Essay The Filth issue

The White Dress

By Clarice Lispector

Translated from the Portuguese by Margaret Jull Costa & Robin Patterson

image collaged from Untitled (woman in dress) by Paul Gittings, c. 1940 © Harvard Art Museums/Fogg Museum

I woke up at dawn wanting to own a white dress. Made of chiffon. It was an intense, lucid desire. I think it was my innocence that has never ceased to exist. I know some people find me dangerous, they’ve even said as much. But I am also innocent. The desire to wear white is what has always saved me. I know, and perhaps only I and a few others know this, that while I may contain danger, I also contain purity. And that purity is dangerous only to those who also contain danger. The purity I speak of is utterly limpid: I can accept even bad things. And it has about it the scent of a white chiffon dress. Perhaps I will never have such a dress, but it’s as if I did, because you learn to live with what you most need and lack. I also want a black dress because it will make me look paler and emphasize my purity. Is it really purity? Whatever is primitive is pure. Whatever is spontaneous is pure. Are bad things pure, too? I don’t know, I know only that sometimes at the root of something bad lies a purity that didn’t quite make the grade. I woke at dawn longing so intensely for a white chiffon dress that I flung open my closet. I found a white dress made of a thick fabric and with a round neck. Is thickness purity? One thing I do know: love, however violent, is. And suddenly, just now, I saw that I am not pure.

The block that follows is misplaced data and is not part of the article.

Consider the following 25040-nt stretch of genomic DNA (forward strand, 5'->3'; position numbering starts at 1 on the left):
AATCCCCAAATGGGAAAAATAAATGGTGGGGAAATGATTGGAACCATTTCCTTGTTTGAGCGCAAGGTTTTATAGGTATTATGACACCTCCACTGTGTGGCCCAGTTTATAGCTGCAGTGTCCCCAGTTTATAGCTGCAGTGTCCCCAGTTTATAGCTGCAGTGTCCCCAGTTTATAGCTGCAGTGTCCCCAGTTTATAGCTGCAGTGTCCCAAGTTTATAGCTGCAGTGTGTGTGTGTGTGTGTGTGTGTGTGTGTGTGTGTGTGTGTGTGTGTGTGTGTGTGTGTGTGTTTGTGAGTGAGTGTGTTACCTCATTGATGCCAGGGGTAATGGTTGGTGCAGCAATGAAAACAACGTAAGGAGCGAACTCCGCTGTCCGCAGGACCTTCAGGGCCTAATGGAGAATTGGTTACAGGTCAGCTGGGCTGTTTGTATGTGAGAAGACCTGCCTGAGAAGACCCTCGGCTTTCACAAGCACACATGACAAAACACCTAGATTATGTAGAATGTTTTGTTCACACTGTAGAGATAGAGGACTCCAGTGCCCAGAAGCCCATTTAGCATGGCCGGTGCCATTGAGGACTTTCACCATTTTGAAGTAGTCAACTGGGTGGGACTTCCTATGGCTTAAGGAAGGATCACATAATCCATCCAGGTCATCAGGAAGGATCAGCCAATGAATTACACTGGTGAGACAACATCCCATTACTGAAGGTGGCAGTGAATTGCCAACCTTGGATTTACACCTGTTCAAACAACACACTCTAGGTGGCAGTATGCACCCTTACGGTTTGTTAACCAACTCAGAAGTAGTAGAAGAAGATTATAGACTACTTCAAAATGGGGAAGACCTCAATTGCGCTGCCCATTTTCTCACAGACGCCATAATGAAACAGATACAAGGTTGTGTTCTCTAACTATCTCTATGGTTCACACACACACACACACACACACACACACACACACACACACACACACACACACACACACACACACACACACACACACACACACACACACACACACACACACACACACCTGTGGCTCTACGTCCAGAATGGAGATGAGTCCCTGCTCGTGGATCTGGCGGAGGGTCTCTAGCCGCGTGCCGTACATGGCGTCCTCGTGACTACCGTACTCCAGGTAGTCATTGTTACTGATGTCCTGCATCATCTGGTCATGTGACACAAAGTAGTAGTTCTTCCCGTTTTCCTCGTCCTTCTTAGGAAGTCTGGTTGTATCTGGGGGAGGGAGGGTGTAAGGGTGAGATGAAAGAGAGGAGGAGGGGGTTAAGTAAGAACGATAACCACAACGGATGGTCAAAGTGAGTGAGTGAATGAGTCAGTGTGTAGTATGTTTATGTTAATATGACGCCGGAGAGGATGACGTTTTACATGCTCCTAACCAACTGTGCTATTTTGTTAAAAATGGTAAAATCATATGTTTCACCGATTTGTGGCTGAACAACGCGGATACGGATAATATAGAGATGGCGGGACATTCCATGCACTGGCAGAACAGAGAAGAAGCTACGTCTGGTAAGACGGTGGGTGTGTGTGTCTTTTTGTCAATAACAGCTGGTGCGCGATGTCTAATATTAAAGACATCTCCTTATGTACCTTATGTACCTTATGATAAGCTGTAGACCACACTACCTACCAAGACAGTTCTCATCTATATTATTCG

March 25, 1968 


Read alongside: The Kitchen Sink by Sheila Heti
Clarice Lispector was born in 1920 to a Jewish family in western Ukraine. Fleeing anti-Semitic violence, the family emigrated to Brazil in 1922. She went on to study law. With her husband, who worked for the foreign service, she lived in Italy, Switzerland, England, and the United States, until they separated and she returned to Rio in 1959; she died there in 1977. Since her death, Lispector has earned universal recognition as Brazil’s greatest modern writer.